The intensity in his voice was like a tide; I veered away from it with a lopsided grin. "To have me on top of you, or just to have me?" I could not quite keep the bitterness from my voice.
He pulled me down to lie beside him and kissed my mouth, very slowly, until a new pulse of desire throbbed inside me. "To have you love me."
I know the precise moment when love went out of the world. It was the moment I broke away from Ares, my face burning, an odd emptiness fluttering down in my chest like a sail suddenly torn at the seams. The stolen moment of peace shattered into a million shards; I realised I was cold and naked and the two of us looked ridiculous, tussling in sweat-soaked sheets, trying to fool ourselves.
"I don't love you," I said, and for the first time, those words were true.
"Xena?" he asked, but I rolled away, and sat up. Then his confusion crystallised into a cool understanding, and the emptiness froze his body on the bed. "So." His voice cracked, dying away in a whisper, as though I really had disappeared with the night. "I guess it really is over now." And I bowed my head under the weight of agreement.
I have few memories of the journey back to the coast. There are snatches of conversation, dry and practical, and fragments of cold nights beside a searing fire. There is one, bright, glimpse of Ares bathing in a stream, the water sparkling in the moonlight and shimmering on his shoulders and chest, then dripping off him in tears when he walked out onto the riverbank. There, too, is the taste of that water on my tongue, the momentary warmth of it on my belly and its trickle between my thighs as Ares moved my arms over my head and kissed me hard enough to hurt. That coupling was just that – a coupling, a brief illusion of pleasure that left me just as aching and lonely as before, and feeling somehow cheated and angry. We didn't try it again. They say that hatred is the opposite of love, that those who forsake love are left only with hatred in their hearts, consuming them with insatiable darkness. It isn't true. I had once forsaken love and taken the power of the Rheingold; I didn't know it then, but it wasn't hatred I'd felt – it was nothing. Emptiness; that is what remains when there is no love, emptiness that grows and feeds on itself like a cancer, that leaches the colours from the world until it seems a grey desolate plain with no other soul there to share its loneliness.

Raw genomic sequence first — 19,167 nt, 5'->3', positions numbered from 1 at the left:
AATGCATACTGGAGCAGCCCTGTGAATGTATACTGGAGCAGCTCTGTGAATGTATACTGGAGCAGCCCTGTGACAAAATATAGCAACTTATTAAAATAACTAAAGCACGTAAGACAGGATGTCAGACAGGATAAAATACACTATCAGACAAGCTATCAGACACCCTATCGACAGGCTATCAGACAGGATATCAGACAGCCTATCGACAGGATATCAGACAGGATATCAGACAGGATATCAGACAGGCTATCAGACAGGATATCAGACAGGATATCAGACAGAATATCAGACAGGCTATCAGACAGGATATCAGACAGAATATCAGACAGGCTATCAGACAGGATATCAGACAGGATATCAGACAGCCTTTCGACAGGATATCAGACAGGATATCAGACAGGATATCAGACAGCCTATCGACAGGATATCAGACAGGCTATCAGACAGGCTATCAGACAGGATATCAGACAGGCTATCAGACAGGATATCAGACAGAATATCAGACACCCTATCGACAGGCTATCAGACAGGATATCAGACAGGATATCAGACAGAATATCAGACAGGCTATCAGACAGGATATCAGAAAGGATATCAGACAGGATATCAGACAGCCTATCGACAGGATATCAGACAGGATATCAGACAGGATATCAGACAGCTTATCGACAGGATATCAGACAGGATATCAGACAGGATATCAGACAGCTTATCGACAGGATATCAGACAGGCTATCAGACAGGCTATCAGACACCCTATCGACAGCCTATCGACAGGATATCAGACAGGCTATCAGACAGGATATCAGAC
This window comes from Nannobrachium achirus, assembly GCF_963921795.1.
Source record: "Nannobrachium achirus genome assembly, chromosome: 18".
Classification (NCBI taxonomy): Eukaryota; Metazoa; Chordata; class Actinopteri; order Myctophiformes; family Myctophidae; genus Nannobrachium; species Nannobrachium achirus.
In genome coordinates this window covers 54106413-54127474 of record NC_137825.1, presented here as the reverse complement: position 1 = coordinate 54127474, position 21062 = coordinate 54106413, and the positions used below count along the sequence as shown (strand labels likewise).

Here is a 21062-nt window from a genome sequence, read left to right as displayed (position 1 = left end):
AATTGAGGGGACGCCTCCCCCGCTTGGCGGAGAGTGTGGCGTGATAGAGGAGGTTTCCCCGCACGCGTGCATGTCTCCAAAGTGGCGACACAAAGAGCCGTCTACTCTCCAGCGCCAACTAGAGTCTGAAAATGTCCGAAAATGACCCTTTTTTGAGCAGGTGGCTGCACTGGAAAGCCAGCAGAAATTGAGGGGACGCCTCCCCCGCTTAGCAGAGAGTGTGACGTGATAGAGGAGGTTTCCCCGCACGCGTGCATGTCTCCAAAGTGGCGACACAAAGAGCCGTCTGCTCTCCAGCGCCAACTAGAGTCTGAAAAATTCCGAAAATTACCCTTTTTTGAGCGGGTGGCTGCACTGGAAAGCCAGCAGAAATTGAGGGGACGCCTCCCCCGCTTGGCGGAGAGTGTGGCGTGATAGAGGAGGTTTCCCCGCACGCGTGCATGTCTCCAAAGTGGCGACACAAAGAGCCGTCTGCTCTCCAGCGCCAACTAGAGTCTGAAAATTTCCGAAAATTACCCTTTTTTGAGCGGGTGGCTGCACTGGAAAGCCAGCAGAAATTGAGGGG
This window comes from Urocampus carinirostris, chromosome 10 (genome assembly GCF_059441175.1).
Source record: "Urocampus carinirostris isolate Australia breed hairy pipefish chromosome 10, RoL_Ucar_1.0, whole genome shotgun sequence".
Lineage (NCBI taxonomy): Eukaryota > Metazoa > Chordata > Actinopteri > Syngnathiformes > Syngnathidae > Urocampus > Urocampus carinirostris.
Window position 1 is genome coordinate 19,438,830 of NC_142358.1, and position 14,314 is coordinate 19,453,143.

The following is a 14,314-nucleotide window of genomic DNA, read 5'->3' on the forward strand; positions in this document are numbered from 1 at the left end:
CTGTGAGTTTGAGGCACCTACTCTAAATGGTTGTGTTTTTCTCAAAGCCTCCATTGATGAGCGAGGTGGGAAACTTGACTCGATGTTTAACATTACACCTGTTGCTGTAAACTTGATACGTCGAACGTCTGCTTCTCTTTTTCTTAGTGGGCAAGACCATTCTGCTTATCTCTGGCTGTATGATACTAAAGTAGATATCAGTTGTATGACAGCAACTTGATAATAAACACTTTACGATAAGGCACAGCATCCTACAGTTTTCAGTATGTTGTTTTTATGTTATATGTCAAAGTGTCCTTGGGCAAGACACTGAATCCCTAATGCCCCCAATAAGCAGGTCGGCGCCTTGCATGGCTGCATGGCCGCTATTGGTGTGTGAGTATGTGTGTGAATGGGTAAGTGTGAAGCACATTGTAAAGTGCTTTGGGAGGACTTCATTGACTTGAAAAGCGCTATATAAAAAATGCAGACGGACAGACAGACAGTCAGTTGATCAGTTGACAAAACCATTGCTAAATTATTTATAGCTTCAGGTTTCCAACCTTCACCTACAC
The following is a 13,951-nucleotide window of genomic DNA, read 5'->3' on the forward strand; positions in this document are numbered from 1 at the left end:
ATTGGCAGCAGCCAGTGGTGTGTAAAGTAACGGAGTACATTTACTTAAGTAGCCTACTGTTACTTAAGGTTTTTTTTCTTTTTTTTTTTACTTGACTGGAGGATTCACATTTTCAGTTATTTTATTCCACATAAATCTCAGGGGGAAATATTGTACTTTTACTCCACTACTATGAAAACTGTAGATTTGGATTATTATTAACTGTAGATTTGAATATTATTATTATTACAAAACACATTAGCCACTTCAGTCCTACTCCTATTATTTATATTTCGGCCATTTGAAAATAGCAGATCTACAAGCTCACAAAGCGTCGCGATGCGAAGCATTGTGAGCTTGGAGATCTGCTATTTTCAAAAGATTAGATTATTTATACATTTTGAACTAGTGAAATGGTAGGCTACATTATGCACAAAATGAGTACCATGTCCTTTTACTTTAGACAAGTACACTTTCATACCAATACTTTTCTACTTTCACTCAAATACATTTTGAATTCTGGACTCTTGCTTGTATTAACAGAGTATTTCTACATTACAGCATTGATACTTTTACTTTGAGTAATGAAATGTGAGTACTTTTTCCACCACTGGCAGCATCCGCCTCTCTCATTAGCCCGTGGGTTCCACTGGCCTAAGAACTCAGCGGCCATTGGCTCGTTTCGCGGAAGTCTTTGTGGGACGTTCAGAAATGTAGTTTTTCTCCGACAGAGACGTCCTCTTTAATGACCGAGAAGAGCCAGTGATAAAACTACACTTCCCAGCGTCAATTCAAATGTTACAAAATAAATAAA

The bustle of the port was almost a relief from the oppressive silence of travel. It wasn't healthy, there were too many brawls and fraying tempers, too many squalling children and no laughter at all. I returned my horse and got us a room in the only halfway clean inn in town; although our ship was already in port it would not set sail for another few days, waiting to fill its hold with enough cargo for a profitable voyage. We stayed there for three nights, sleeping in the same bed like lovers or children, though it seemed there were neither lovers nor children left in the world. Between us, the sheets were always empty and cold.
At first it seemed for the best; it should have made it easier to do what I had set out to do, no personal feelings, nothing to lose. I recalled again all the hurtful, black things the man beside me had done to me, to those I loved. They seemed unimportant somehow, like the last of the dry leaves on a tree laid nearly bare for the winter – dead things clinging to the past, with nothing to take their place.
Despite my best efforts, we still arrived early, and when I thought to worry about Gabrielle, I realised I didn't care. It was a terrifying realisation, to suddenly find that a part of yourself mattered so little that you could lose it and not feel the loss. It made me wonder about the rest of me, and realise that my own life mattered just as little. I said as much to Ares, my voice as neutral as though I was commenting on the weather – "You were right, you know. In the scheme of things, mortals don't matter at all. We all die eventually."
"But before that, we live." He fell silent, as though listening to his own mind and surprised at what it whispered – and I realised that it was the first time I'd heard him refer to mortals as 'we'.
It would also be the last. Ares drank himself stupid that night, and the next. He did with a singleminded determination I had never suspected in him, a diligent destruction either of his mortal self or his immortal mind. I didn't stop him, but I took my cloak for a pillow and slept on the floor. The night after that, he went to a brothel, where there was no love to give or receive, and nothing hurt. I didn't stop him then either, but went instead to greet Gabrielle and Aphrodite as they disembarked. My heart didn't leap in my chest to see Gabrielle's bright tousled head on the pier; we exchanged pleasantries like old business partners, and another little part of me died.